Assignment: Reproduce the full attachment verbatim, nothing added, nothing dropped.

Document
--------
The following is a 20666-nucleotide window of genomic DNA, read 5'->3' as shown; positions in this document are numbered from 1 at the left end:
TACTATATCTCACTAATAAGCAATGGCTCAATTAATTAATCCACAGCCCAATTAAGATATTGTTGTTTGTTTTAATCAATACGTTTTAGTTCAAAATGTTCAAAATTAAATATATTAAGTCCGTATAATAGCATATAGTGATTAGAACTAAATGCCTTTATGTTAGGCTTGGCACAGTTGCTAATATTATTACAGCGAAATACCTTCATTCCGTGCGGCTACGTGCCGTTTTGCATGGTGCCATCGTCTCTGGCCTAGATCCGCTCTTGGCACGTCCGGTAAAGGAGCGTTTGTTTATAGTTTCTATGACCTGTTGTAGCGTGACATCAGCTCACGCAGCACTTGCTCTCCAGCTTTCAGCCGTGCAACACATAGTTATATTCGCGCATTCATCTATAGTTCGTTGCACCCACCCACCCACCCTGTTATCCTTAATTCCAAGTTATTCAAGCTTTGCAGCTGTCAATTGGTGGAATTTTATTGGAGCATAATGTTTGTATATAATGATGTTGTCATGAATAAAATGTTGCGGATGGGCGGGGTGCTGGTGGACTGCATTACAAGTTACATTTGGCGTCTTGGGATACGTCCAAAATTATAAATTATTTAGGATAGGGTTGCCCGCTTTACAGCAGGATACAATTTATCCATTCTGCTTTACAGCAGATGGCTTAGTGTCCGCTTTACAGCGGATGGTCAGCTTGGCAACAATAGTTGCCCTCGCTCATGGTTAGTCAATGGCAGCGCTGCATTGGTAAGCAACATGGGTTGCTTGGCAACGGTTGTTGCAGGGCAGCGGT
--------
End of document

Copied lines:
The following is a 20666-nucleotide window of genomic DNA, read 5'->3' as shown; positions in this document are numbered from 1 at the left end:
TACTATATCTCACTAATAAGCAATGGCTCAATTAATTAATCCACAGCCCAATTAAGATATTGTTGTTTGTTTTAATCAATACGTTTTAGTTCAAAATGTTCAAAATTAAATATATTAAGTCCGTATAATAGCATATAGTGATTAGAACTAAATGCCTTTATGTTAGGCTTGGCACAGTTGCTAATATTATTACAGCGAAATACCTTCATTCCGTGCGGCTACGTGCCGTTTTGCATGGTGCCATCGTCTCTGGCCTAGATCCGCTCTTGGCACGTCCGGTAAAGGAGCGTTTGTTTATAGTTTCTATGACCTGTTGTAGCGTGACATCAGCTCACGCAGCACTTGCTCTCCAGCTTTCAGCCGTGCAACACATAGTTATATTCGCGCATTCATCTATAGTTCGTTGCACCCACCCACCCACCCTGTTATCCTTAATTCCAAGTTATTCAAGCTTTGCAGCTGTCAATTGGTGGAATTTTATTGGAGCATAATGTTTGTATATAATGATGTTGTCATGAATAAAATGTTGCGGATGGGCGGGGTGCTGGTGGACTGCATTACAAGTTACATTTGGCGTCTTGGGATACGTCCAAAATTATAAATTATTTAGGATAGGGTTGCCCGCTTTACAGCAGGATACAATTTATCCATTCTGCTTTACAGCAGATGGCTTAGTGTCCGCTTTACAGCGGATGGTCAGCTTGGCAACAATAGTTGCCCTCGCTCATGGTTAGTCAATGGCAGCGCTGCATTGGTAAGCAACATGGGTTGCTTGGCAACGGTTGTTGCAGGGCAGCGGT